Griff Moderator

    He forgot to add what a cash machine it can be for those denigrating running shoes...

    And why has he put "reviews" in inverted commas? Is he suggesting people that no one actually reviews shoes?

    And finally, I know I've said it before, but why do people insist on referring to all research that Lieberman has his name on as 'Lieberman's work'? He was the sixth author on this latest article. Is the reason he seemingly gets all the credit some sort of Matthew Effect?
  5. Chris McDougall continues to spin his web of half-truths in this article just like he did in "Born to Run". The problem is, he actually thinks that he knows what he is talking about.....even though he knows very little....

    Who is the fraud here, in this video?? What a joke!

    Last edited by a moderator: Sep 22, 2016
  6. yvr68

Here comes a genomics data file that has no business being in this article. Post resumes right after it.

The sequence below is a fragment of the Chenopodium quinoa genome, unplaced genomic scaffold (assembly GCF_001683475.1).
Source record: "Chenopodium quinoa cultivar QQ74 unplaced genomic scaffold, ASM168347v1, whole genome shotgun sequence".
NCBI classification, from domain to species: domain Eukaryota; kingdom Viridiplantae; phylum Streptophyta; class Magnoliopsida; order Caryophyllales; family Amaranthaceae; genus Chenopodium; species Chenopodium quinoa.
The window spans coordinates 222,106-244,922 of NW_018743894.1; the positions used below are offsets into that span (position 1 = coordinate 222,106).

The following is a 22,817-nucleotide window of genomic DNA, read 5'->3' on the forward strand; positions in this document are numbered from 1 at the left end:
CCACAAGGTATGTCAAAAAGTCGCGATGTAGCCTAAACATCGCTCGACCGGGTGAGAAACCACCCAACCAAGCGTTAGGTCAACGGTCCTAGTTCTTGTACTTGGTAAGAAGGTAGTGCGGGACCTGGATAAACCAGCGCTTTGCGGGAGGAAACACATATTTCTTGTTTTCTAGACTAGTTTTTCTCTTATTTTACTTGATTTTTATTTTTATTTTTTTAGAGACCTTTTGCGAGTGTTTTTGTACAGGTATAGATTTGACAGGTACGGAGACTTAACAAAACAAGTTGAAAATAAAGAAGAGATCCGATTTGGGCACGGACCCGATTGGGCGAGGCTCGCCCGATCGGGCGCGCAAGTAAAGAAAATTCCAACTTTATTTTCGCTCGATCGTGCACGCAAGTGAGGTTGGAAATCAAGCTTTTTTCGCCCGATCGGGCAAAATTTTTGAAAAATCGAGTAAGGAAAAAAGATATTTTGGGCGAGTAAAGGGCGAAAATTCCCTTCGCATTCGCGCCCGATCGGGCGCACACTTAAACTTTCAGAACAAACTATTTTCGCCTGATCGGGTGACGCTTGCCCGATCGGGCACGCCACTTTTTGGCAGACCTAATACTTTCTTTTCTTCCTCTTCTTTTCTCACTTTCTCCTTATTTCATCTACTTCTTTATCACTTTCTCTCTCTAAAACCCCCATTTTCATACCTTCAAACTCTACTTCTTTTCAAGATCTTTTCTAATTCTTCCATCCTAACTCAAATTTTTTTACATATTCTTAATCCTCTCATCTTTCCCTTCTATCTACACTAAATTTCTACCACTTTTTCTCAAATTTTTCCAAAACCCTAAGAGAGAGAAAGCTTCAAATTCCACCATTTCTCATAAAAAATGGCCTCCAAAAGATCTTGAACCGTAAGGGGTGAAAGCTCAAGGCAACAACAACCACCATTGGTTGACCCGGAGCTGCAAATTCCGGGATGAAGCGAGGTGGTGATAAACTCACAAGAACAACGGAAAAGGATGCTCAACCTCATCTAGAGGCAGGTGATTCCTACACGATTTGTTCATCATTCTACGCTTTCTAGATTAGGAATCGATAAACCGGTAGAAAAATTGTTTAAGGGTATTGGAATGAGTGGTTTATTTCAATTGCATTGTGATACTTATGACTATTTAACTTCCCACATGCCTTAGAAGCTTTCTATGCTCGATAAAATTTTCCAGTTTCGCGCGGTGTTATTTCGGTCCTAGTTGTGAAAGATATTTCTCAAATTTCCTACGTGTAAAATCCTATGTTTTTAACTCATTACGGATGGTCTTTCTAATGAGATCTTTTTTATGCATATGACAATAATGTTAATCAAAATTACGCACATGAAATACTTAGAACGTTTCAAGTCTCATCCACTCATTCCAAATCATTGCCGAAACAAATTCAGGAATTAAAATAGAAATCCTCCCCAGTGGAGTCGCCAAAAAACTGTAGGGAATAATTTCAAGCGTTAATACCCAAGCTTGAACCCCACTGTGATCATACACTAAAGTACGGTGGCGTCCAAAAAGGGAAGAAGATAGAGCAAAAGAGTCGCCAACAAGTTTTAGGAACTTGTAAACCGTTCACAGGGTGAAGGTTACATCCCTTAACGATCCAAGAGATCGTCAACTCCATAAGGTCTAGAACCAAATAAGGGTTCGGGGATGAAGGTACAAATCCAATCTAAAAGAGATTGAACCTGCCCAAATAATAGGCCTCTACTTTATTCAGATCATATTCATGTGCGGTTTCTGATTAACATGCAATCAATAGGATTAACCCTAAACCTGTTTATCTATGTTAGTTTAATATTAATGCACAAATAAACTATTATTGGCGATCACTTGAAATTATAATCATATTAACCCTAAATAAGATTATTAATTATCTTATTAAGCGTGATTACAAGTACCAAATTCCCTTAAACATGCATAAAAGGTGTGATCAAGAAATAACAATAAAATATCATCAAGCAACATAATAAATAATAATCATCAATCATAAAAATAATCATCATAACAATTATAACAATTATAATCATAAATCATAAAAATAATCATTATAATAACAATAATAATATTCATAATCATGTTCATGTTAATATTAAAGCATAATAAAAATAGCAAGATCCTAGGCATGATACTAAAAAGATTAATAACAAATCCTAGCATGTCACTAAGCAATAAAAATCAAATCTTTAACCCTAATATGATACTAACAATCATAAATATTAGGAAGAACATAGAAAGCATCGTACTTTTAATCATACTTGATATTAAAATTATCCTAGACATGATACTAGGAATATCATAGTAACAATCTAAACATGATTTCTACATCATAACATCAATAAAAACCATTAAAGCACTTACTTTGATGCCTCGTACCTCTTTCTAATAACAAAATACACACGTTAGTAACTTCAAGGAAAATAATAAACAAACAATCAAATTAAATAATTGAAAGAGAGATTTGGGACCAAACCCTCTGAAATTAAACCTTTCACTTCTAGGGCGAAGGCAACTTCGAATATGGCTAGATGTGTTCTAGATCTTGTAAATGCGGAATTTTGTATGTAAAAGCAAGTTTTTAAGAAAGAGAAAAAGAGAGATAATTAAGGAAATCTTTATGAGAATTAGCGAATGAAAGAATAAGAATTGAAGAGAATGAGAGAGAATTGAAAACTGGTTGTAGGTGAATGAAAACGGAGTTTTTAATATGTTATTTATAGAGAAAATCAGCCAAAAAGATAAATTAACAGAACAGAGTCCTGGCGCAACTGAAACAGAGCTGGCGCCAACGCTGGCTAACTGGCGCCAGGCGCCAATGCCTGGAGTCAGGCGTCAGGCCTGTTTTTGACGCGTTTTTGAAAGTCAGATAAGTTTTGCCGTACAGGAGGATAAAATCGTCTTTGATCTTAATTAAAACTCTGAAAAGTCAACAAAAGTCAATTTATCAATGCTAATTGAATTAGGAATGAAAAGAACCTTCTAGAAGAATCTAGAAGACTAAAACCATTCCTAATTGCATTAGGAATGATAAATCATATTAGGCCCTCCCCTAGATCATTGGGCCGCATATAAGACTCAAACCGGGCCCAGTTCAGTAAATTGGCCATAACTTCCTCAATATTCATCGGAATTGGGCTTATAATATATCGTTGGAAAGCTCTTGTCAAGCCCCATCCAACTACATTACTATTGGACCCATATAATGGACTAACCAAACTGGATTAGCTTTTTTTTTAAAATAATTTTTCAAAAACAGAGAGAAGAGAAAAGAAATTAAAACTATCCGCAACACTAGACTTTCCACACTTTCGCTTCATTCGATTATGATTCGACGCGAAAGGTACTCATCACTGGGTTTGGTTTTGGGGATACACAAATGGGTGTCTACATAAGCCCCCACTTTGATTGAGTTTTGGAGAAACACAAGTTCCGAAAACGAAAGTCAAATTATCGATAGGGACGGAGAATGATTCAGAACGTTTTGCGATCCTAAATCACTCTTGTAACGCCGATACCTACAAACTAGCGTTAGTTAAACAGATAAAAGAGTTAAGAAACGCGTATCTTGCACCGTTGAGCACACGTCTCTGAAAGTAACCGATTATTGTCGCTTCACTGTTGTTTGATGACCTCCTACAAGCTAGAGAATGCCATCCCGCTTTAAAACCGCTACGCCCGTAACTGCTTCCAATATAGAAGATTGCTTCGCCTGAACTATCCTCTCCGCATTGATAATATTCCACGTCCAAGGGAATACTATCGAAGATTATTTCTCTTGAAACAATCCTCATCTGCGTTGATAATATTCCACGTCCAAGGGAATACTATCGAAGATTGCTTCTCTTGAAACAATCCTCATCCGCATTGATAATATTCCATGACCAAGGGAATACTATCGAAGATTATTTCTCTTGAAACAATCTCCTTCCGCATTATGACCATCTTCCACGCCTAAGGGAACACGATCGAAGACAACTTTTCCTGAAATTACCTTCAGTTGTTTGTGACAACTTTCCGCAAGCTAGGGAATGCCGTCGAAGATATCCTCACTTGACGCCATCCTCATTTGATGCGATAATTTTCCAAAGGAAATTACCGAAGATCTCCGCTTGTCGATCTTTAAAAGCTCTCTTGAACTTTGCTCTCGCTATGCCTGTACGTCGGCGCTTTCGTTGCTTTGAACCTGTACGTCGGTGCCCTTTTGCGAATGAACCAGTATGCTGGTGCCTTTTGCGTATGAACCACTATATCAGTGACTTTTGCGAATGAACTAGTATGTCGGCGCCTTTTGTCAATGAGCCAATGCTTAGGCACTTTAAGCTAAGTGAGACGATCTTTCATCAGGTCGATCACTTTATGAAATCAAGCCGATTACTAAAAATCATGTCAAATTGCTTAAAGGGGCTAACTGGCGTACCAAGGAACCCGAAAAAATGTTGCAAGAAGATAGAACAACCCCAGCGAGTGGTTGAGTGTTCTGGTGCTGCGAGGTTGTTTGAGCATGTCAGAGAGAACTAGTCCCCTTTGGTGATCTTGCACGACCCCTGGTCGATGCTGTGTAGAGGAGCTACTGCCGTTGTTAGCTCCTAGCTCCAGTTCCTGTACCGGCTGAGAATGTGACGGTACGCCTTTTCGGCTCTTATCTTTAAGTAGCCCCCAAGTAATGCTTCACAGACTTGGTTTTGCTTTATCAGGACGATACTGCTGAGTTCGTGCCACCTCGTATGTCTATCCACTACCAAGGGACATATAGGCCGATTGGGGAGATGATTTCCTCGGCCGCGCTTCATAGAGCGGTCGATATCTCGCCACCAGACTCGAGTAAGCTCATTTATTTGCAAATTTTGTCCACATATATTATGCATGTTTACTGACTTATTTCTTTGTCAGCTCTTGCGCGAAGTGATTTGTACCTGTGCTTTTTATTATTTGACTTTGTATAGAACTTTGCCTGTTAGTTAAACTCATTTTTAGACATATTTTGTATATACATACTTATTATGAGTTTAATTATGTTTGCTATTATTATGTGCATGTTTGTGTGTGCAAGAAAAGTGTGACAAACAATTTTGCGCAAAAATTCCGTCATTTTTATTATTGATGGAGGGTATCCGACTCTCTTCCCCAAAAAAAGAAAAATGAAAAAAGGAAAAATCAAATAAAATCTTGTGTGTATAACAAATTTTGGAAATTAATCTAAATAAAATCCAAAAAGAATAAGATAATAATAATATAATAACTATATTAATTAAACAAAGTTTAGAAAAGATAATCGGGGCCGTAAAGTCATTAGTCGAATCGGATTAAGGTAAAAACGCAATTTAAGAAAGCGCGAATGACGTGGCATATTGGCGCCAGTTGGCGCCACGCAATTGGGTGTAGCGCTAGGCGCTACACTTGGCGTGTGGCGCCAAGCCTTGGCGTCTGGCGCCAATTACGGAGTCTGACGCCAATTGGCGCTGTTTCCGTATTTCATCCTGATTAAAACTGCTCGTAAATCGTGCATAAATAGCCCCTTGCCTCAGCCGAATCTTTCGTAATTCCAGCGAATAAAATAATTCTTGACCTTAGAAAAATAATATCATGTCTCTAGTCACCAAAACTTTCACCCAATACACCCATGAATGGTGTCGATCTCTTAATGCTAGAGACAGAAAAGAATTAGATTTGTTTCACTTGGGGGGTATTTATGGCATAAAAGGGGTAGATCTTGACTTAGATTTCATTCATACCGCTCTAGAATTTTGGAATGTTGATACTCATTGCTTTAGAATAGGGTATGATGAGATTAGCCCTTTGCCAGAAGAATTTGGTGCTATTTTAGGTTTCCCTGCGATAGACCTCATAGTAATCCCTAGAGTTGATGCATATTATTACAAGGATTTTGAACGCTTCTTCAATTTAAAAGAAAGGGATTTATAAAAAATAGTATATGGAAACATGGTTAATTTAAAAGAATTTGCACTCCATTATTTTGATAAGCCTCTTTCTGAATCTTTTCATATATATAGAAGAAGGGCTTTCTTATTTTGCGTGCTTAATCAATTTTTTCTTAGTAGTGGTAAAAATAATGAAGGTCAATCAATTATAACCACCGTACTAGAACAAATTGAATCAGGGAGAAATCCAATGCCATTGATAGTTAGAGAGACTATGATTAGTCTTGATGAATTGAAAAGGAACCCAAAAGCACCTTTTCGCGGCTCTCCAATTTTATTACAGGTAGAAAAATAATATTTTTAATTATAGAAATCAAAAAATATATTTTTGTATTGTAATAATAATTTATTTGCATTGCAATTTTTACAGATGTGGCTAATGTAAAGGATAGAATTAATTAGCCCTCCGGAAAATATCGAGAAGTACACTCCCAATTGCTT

yvr68 Welcome New Poster

    I'm a running coach and lurker who finds some great insights on your forum. As a coach I find McDougall's advice appalling for so many reasons. I bet if Lydiard were alive today and saw Chris he'd point to him and say loser. McDougall may be a good storyteller but he's certainly no fact-teller.

    Not sure if any of you have seen this study yet but the authors conclude that running barefoot offers no metabolic advantage over running in lightweight, cushioned shoes.


    To quote one of the results: "A consequence of these two findings was that for footwear conditions of equal mass, shod running had ~3-4% lower V[spacing dot above]2 and metabolic power demand than barefoot running (p>0.05)."